The ouster of Sudanese dictator Omar Hassan al-Bashir after 30 years in power has been a long time coming. His removal and arrest — by his former military colleagues — were the culmination of popular protests in several Sudanese cities, which have effectively been going on for the past four months, initially sparked by a spiraling cost of living and the deterioration of economic conditions. However, the manner of his departure has left a sour taste in the mouths of many protesters.

That Bashir has basically been removed by his second in command, Awad Ibn Auf, implies that little has actually changed. While Ibn Auf was only appointed vice president in February, after Bashir dismissed his entire cabinet in an attempt to appease the demonstrators, he is a longtime insider, having served as head of military intelligence, chairman of the joint chiefs of staff, ambassador to Oman and, since 2015, defense minister. He is on a U.S. sanctions list in relation to the atrocities committed by the regime in the Darfur region, over which Bashir was indicted for crimes against humanity by the International Criminal Court.

Ibn Auf plans to head a two-year transitional military government and has suspended the constitution. Bashir, he announced, has been removed to a “safe place” but it is unlikely that he will be handed over to the ICC.

In fact, we probably shouldn’t worry too much about Bashir. If history proves to be a reliable guide, it is more likely that he will follow other deposed long-serving Arab dictators into comfortable retirement.

Hosni Mubarak, who also ruled Egypt for decades, was toppled following weeks of protests in 2011, at the height of the Arab Spring revolt. After spending the better part of six years in a comfortable military hospital in Cairo, as his trial on various charges made its way through the courts, he was eventually acquitted and allowed to retain the fabulous wealth he had accumulated at the expense of Egyptians. The 90-year-old and his family now enjoy life in a villa in the upscale Cairo district of Heliopolis and spend holidays in the seaside resort Sharm el-Sheikh.

Similarly, Tunisia’s ruler for more than 20 years, Zine el-Abidine Ben Ali, the first to lose power to the Arab Spring, today lives comfortably in exile in the Saudi Arabian city of Jiddah. By some estimates, he and his family had stashed away up to $17 billion by the time he fled, and only about $450 million of that has so far been recovered by the Tunisian state. This month, protests also put an end to the 20-year rule of yet another octogenarian, Algeria’s Abdulaziz Bouteflika. His resignation also followed a nudge from the military, and like Bashir, he has been replaced by one of his trusted allies.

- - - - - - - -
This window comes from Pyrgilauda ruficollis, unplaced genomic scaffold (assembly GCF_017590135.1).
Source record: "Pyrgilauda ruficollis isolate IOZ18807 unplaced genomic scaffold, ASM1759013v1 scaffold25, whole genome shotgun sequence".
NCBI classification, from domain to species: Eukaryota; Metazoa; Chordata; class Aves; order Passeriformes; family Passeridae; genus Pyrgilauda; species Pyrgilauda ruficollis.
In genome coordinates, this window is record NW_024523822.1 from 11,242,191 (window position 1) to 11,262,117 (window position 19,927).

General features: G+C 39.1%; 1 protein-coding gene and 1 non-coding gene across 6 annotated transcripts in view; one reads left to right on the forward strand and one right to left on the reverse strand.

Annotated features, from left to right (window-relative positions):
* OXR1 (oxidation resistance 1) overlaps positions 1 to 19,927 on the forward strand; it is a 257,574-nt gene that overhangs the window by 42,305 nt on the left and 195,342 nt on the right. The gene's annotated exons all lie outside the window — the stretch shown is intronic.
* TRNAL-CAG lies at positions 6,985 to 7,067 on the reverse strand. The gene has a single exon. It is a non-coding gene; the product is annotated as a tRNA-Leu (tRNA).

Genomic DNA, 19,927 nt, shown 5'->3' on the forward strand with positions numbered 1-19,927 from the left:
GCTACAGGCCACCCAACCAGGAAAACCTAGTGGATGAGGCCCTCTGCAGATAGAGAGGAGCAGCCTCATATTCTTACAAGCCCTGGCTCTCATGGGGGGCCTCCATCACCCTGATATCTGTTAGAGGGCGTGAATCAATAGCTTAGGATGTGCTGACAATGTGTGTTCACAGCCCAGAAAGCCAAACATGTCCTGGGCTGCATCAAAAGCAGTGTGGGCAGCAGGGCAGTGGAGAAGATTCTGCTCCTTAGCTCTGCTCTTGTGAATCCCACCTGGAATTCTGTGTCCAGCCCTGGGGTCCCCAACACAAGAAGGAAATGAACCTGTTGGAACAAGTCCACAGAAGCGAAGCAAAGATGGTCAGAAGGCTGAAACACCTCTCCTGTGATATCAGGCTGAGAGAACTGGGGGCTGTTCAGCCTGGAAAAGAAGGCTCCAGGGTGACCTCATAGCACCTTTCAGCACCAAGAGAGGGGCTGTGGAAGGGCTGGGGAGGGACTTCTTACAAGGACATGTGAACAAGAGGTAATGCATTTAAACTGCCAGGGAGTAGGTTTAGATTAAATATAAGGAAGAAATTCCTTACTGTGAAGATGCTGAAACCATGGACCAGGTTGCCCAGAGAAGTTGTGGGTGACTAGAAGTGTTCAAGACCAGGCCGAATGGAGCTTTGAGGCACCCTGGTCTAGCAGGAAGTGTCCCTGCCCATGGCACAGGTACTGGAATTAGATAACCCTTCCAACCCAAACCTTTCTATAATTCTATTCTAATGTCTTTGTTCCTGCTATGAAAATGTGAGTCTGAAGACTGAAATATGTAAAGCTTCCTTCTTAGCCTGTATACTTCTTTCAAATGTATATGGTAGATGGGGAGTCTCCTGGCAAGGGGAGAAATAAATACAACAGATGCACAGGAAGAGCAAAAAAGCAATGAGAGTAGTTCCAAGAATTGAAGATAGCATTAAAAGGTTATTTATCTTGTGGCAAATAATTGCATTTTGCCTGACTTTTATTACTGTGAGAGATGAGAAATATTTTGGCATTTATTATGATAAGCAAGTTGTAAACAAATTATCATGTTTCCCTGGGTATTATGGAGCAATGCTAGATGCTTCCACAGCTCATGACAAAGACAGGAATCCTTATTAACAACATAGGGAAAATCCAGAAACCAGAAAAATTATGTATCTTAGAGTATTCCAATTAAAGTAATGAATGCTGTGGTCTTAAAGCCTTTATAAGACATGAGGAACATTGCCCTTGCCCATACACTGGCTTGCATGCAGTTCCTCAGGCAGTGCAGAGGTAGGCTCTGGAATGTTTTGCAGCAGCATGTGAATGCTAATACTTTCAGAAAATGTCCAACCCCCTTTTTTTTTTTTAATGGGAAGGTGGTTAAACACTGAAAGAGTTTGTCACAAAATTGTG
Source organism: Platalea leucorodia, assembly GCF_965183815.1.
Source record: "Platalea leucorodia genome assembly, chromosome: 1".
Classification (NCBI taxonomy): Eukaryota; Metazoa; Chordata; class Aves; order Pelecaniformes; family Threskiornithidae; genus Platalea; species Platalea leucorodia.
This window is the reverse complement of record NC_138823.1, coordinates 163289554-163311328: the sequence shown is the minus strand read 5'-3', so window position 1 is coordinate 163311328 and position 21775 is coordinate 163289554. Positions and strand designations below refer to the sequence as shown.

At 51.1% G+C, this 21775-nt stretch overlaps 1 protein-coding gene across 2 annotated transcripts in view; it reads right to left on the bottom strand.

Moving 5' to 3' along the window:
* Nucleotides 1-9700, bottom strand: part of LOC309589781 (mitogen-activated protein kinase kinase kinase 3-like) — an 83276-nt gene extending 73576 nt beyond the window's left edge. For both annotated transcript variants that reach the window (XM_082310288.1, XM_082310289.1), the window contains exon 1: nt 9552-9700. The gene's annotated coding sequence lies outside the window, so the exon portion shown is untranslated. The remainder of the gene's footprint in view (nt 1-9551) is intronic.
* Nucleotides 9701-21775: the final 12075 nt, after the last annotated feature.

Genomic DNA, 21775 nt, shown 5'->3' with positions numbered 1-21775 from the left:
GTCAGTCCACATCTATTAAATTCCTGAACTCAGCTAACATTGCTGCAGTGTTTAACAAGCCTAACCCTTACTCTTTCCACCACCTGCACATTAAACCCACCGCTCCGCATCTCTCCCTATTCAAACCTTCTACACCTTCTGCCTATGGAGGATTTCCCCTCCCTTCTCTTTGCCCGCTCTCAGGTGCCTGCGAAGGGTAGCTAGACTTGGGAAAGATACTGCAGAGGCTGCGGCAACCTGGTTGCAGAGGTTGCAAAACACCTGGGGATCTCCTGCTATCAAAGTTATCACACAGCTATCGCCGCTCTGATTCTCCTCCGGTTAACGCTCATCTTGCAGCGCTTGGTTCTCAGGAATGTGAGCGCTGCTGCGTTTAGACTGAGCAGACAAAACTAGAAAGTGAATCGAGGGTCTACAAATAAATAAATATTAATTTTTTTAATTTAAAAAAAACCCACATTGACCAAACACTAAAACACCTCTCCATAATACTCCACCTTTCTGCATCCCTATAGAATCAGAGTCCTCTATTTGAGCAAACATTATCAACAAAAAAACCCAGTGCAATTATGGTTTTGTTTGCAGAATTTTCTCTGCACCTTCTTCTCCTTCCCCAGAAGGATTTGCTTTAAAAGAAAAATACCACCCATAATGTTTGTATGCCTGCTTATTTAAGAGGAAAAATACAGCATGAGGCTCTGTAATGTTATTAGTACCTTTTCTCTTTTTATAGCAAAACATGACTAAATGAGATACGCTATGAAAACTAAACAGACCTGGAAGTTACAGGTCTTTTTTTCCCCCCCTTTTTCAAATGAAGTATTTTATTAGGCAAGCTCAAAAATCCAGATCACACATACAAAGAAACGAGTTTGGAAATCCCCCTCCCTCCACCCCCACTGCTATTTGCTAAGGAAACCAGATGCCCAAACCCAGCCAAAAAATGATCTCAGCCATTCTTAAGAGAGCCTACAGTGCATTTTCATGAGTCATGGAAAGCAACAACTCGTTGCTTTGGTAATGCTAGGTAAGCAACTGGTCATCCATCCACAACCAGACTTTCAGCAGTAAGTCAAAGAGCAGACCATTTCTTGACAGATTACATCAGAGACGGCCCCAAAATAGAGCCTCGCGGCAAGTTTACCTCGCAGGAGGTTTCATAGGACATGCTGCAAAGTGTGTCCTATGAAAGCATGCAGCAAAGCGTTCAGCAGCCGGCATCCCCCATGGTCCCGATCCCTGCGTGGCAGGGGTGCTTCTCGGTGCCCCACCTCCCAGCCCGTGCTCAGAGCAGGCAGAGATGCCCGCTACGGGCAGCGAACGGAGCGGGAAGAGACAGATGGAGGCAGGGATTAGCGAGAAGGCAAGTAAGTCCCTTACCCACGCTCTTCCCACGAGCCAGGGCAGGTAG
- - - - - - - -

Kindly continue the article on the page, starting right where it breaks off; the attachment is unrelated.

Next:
For now, the system that kept Bashir in power might be experiencing some strain — but it is still very much in control. The extension of the state of emergency by a further three months and the imposition of a month-long curfew seem designed to prevent further protests and to give the ruling junta time to reestablish itself. The hijacking of the revolution in both Algeria and Sudan demonstrates an important fact: Months of protests may topple dictatorships, but unless there is a plan for what happens after that, then there’s a real danger of the revolution going round in circles. Just look at Egypt, where a military strongman, very much in the mold of Mubarak, now controls the country.

Sudan should also look to its past. It has been oscillating between civilian and military governments since 1956. There were uprisings against military governments in 1964 and again in 1985. Yet the culmination of that history was yet another military government. It will be crucial to see whether any lessons have been learned this time around and whether the protesters can rescue their revolution.

However, should things go south for Bashir and he has to leave in a hurry, he could look to Kenya for a place to settle down for a while. He has much in common with President Uhuru Kenyatta and Deputy President William Ruto, both of whom were indicted by the ICC prior to taking power, and then used state power to frustrate and ultimately end the prosecutions.

They have kept in touch with Bashir and, despite the ICC warrant on Bashir’s head, invited him to both of Kenyatta’s inaugurations (he took a rain check both times). He also hosted Kenyatta, among other African leaders, in June 2015 for his own inauguration. In February of this year, Kenyatta declared that he was “happy to know that Sudan is handling matters well and that the situation in the country is under control.”

So as the Sudanese people now face days and months of uncertainty over the future of their revolution and whether it will be stolen from them, their former dictator’s options don’t look too bleak.

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